Biodiversity and Conservation

, Volume 27, Issue 4, pp 947–965 | Cite as

Changes in landuse alter ant diversity, assemblage composition and dominant functional groups in African savannas

  • Evans V. MaudaEmail author
  • Grant S. Joseph
  • Colleen L. Seymour
  • Thinandavha C. Munyai
  • Stefan H. Foord
Original Paper


Africa’s savannas are undergoing rapid conversion from rangelands into villages and croplands. Despite limited research, and evidence of deleterious effects to biodiversity, international organisations have earmarked this system for cropland. Invertebrates, and ants in particular, are sensitive indicators of habitat fragmentation, and contribute to ecosystem services at a range of scales. We investigated how rangelands, villages and croplands differ in ant species and functional diversity, and assemblage composition. We sampled ants using pitfall traps at 42 sites (14 replicates each in rangeland, cropland, and village) in northern South African savannas. We investigated the impact of landuse, season, and multiple soil and vegetation habitat variables on ant species diversity, assemblages and functional diversity. Rangelands had the greatest ant species richness, particularly in the wet season. Richness declined with increasing soil clay content. Ant assemblages were distinctly different between landuse types. Rangeland harboured the widest diversity of indicator species, and contained greatest functional diversity. Rangelands accommodated more scavengers, granivores, and plant-matter feeders than cropland, and representation of these groups varied with season. Ants play essential roles in soil nutrient cycling, plant and seedling recruitment, and impact other arthropods through predation and aphidoculous behaviour that in turn influences entire food webs. Thus, the reduced species richness, changes in assemblage composition and the loss of functional groups in ant assemblages found in cropland and villages is potentially problematic. Left unchallenged, these new forms of landuse threaten to characterise the entire African savanna system, impacting not only future ecological, but possibly also human wellbeing.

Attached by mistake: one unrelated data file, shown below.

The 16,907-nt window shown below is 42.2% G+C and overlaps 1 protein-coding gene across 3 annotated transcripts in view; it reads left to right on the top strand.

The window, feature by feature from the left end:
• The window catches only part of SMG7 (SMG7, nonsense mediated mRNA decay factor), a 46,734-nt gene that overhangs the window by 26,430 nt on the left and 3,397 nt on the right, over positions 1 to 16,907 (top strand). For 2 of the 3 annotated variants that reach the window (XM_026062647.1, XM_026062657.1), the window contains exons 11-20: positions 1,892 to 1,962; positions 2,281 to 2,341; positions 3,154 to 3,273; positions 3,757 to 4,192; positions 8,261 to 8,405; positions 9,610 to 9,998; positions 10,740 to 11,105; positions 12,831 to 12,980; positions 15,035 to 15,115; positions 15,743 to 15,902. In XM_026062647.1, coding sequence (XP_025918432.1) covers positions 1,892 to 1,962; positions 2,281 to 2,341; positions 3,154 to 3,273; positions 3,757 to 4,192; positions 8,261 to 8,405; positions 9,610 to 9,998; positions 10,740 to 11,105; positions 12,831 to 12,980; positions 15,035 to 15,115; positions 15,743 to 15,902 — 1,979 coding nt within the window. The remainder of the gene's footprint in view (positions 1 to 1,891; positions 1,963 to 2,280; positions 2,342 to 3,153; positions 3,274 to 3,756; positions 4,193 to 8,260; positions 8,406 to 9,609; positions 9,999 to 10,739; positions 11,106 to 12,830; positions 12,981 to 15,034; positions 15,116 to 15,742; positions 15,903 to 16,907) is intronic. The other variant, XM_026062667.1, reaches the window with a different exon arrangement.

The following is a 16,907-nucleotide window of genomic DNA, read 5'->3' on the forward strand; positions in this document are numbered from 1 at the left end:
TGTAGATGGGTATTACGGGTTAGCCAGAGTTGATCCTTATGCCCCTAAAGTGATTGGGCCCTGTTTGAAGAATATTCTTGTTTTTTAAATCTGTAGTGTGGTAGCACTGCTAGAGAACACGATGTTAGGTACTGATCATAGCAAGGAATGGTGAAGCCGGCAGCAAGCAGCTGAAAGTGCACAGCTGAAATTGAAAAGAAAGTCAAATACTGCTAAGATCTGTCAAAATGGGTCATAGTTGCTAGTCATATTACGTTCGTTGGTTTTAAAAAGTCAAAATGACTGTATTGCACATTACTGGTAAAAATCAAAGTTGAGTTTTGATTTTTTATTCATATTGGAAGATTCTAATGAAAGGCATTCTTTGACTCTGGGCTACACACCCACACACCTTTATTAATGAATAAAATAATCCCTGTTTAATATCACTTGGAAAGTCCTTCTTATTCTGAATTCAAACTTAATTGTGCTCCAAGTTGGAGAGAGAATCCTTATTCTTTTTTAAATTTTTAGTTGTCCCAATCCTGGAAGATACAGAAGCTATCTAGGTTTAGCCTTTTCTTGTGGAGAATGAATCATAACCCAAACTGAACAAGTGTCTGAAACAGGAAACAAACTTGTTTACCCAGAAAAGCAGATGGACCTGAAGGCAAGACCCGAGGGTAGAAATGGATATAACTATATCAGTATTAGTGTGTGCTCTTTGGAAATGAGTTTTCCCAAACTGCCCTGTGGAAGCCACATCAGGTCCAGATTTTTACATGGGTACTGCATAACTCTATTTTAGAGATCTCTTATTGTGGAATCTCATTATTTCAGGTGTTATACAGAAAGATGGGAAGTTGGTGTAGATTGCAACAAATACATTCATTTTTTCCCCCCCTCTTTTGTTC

Agriculture Assemblage composition Epigaeic ant species Food security Functional diversity Functional groups 



We thank the National Research Foundation (NRF), and the Department of Science & Technology (DST) through the South African Research Chairs Initiative (SARChI) Chair on Biodiversity Value and Change in the Vhembe Biosphere Reserve, hosted and supported by the University of Venda. This project was supported by the German Federal Government, BMBF (SPACES programme: Limpopo Living Landscapes Project). Two anonymous reviewers and the handling editor provided constructive and useful criticism.

Supplementary material

10531_2017_1474_MOESM1_ESM.docx (37 kb)
Supplementary material 1 (DOCX 37 kb)


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Copyright information

© Springer Science+Business Media B.V., part of Springer Nature 2017

Authors and Affiliations

  • Evans V. Mauda
    • 1
    • 5
    Email author
  • Grant S. Joseph
    • 1
    • 2
  • Colleen L. Seymour
    • 2
    • 3
  • Thinandavha C. Munyai
    • 4
  • Stefan H. Foord
    • 1
  1. 1.SARChI-Chair on Biodiversity Value and Change, Department of Zoology, School of Mathematical and Natural ScienceUniversity of VendaThohoyandouSouth Africa
  2. 2.Department of Biological Sciences, Percy FitzPatrick Institute of African Ornithology, DST/NRF Centre of ExcellenceUniversity of Cape TownRondeboschSouth Africa
  3. 3.South African National Biodiversity InstituteKirstenbosch Research CentreClaremontSouth Africa
  4. 4.School of Life Science, College of Agriculture, Engineering and ScienceUniversity of KwaZulu-NatalScottsvilleSouth Africa
  5. 5.Centre for Biological Control, Department of Zoology and EntomologyRhodes UniversityGrahamstownSouth Africa

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